Allegations of corruption are old hat for Philadelphia

Probe involving mayor fits long city tradition

December 08, 2003|By Marego Athans | Marego Athans,SUN NATIONAL STAFF

PHILADELPHIA - Until recently, Cynthia Harmon never thought much about who owned the airport Euro Cyber Cafe, where travelers stop on their way out Concourse D for coffee and pastries and maybe an e-mail check at the computer kiosk.

Now, suddenly, the little shop where she works as a cashier is under scrutiny as one of a number of lucrative airport businesses owned by people with connections to Philadelphia Mayor John Street, the subject of an FBI probe into municipal corruption.

"I was stunned," Harmon said from behind the counter last week, adding that she has never met the cafe's part-owner Aruby Odom-White, the wife of Philadelphia lawyer and Street fund-raiser Ronald A. White. "But people are not guilty until they're proven guilty. It doesn't bother me one way or the other, as long as I still have my job. It's been this way for years."

Philadelphians may profess to be startled by recent disclosures involving their mayor - the discovery of an FBI-planted bugging device in his office ceiling, the TV images of FBI agents seizing boxes of records from city offices, the ever-expanding list of city-controlled contracts awarded to a small number of people with close ties to Street.

On the other hand, people here are all too familiar with the so-called "pay-to-play" system in a city whose reputation for corruption stretches back at least 100 years, captured in print in 1903 by muckracking journalist Lincoln Steffens when he called it "the most corrupt and the most contented" city in the nation.

It is unclear how the current investigation involves Street, who has denied any wrongdoing. He has characterized the inquiry as part of a pattern of government persecution of black leaders and questioned its timing, suggesting a Republican plot to unseat him in last month's election.

Street was cozy enough with President Bush to sit in the first lady's box when the president gave his first State of the Union speech in 2001. But by portraying himself as a victim of a partisan conspiracy, the mayor elicited the sympathy of enough voters in the overwhelmingly Democratic city to handily defeat his opponent, Republican Sam Katz, a financier and one-time Johns Hopkins University basketball player. Before the bugging device was discovered, the two were running neck and neck in the polls.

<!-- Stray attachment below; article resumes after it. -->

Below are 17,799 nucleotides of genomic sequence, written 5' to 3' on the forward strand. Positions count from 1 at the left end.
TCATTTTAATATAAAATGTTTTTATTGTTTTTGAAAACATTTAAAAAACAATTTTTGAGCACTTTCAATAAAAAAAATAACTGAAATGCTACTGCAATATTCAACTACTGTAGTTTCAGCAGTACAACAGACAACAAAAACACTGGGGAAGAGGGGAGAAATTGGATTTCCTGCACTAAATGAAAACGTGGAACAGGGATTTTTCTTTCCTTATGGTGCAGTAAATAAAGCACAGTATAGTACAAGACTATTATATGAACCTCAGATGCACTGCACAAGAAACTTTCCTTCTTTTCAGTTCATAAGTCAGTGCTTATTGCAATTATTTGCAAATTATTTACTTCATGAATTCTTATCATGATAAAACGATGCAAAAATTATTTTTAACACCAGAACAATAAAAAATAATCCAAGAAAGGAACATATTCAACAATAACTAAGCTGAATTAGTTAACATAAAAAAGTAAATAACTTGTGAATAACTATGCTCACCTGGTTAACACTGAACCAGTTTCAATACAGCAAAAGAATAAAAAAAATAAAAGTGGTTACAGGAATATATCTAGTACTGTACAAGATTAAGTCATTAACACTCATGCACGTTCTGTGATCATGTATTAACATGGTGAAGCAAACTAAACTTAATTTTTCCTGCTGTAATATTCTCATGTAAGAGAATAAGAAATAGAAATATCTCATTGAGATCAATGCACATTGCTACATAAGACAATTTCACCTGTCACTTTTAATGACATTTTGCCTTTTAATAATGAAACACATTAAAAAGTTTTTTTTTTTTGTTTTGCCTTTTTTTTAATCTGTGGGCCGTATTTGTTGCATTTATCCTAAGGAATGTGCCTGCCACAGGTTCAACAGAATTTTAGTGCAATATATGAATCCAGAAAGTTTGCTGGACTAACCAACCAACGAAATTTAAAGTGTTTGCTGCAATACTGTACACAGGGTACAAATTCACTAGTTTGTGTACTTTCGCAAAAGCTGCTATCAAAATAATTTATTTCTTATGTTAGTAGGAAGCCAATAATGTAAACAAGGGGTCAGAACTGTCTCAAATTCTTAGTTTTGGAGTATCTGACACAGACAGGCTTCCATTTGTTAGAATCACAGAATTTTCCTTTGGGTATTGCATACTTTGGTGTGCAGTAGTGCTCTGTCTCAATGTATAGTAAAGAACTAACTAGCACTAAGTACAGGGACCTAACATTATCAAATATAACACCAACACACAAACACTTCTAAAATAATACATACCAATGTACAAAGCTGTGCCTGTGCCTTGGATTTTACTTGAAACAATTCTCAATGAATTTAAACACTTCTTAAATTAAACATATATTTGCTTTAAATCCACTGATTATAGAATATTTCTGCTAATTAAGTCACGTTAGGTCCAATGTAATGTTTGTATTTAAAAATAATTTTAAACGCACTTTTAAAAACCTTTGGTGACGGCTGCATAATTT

Now beginning his second term, Street has stressed that he is a "subject" of the investigation, rather than "target," a term that comes from the target letters prosecutors send to persons under investigation when an indictment is imminent. "Subject" describes someone within the scope of a criminal inquiry, although that person might not be suspected of breaking the law.

But there is good reason to take the investigation seriously, said Dennis J. Cogan, a former Philadelphia prosecutor who is now one of the city's leading defense lawyers.

To get judicial approval to bug a mayor's office, federal authorities need to submit reams of documentation proving that it is more likely than not that a crime will be uncovered while listening to the conversations, Cogan said. Some of the information may have come from a bug on White's phone line for six to nine months, The Philadelphia Inquirer reported yesterday.

"I do know one thing, the mayor is a serious subject for this investigation," Cogan said. "Otherwise they probably wouldn't have gotten that far. The significance of this cannot possibly be overstated."

Philadelphia's bad rap has stuck all these years despite a reform movement in the early 1950s that ended the patronage appointments of city workers such as police and firefighters by instituting a civil service program.

Before the city charter was changed in 1951, machine politics, then dominated by the Republican Party, controlled the gas works, garbage collection and other major municipal services, said Frederick Voigt, executive director of the Committee of Seventy, an electoral watchdog group in Philadelphia.

The reforms led to significant improvements in the political culture and cut down on corruption, Voigt said.

Reform had limits

But the pay-to-play system lingered, largely because the city remained under the control of a single party. From the early 1950s on it was the Democrats who controlled political patronage.

And there were plenty of high-profile scandals that seemed to validate Steffens' phrase.

In the mid-1970s, the chairman of the state Senate Appropriations Committee, Henry J. "Buddy" Cianfrani, pleaded guilty to a number of schemes, among them extorting money for arranging coveted admissions to state graduate schools and putting "ghost" employees on his payroll. Once he was released from jail, he made a political comeback advising judicial candidates on how to get elected.

Cianfrani was notorious not only for his political machinations, but also for his many mistresses, who embroiled him in many scandals.

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